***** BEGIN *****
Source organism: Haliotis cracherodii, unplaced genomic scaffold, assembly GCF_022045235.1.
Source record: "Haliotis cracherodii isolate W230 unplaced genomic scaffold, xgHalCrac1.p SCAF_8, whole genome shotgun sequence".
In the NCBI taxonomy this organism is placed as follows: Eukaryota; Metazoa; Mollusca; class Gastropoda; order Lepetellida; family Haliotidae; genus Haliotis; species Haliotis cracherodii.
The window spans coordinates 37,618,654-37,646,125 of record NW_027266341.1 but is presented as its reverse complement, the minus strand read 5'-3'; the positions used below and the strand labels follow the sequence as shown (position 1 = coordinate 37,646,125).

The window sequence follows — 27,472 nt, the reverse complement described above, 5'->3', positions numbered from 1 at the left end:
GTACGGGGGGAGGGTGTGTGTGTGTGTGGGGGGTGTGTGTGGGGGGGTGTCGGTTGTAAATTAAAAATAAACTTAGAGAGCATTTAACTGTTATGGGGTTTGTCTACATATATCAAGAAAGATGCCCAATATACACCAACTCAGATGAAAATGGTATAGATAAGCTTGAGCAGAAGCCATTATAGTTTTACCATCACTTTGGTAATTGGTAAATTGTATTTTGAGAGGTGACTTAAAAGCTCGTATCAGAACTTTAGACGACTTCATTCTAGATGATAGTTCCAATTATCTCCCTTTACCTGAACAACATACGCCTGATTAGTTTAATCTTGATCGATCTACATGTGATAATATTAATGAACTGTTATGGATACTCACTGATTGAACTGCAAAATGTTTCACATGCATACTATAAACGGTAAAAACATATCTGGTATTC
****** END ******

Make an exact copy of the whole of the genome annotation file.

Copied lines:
Source organism: Haliotis cracherodii, unplaced genomic scaffold, assembly GCF_022045235.1.
Source record: "Haliotis cracherodii isolate W230 unplaced genomic scaffold, xgHalCrac1.p SCAF_8, whole genome shotgun sequence".
In the NCBI taxonomy this organism is placed as follows: Eukaryota; Metazoa; Mollusca; class Gastropoda; order Lepetellida; family Haliotidae; genus Haliotis; species Haliotis cracherodii.
The window spans coordinates 37,618,654-37,646,125 of record NW_027266341.1 but is presented as its reverse complement, the minus strand read 5'-3'; the positions used below and the strand labels follow the sequence as shown (position 1 = coordinate 37,646,125).

The window sequence follows — 27,472 nt, the reverse complement described above, 5'->3', positions numbered from 1 at the left end:
GTACGGGGGGAGGGTGTGTGTGTGTGTGGGGGGTGTGTGTGGGGGGGTGTCGGTTGTAAATTAAAAATAAACTTAGAGAGCATTTAACTGTTATGGGGTTTGTCTACATATATCAAGAAAGATGCCCAATATACACCAACTCAGATGAAAATGGTATAGATAAGCTTGAGCAGAAGCCATTATAGTTTTACCATCACTTTGGTAATTGGTAAATTGTATTTTGAGAGGTGACTTAAAAGCTCGTATCAGAACTTTAGACGACTTCATTCTAGATGATAGTTCCAATTATCTCCCTTTACCTGAACAACATACGCCTGATTAGTTTAATCTTGATCGATCTACATGTGATAATATTAATGAACTGTTATGGATACTCACTGATTGAACTGCAAAATGTTTCACATGCATACTATAAACGGTAAAAACATATCTGGTATTC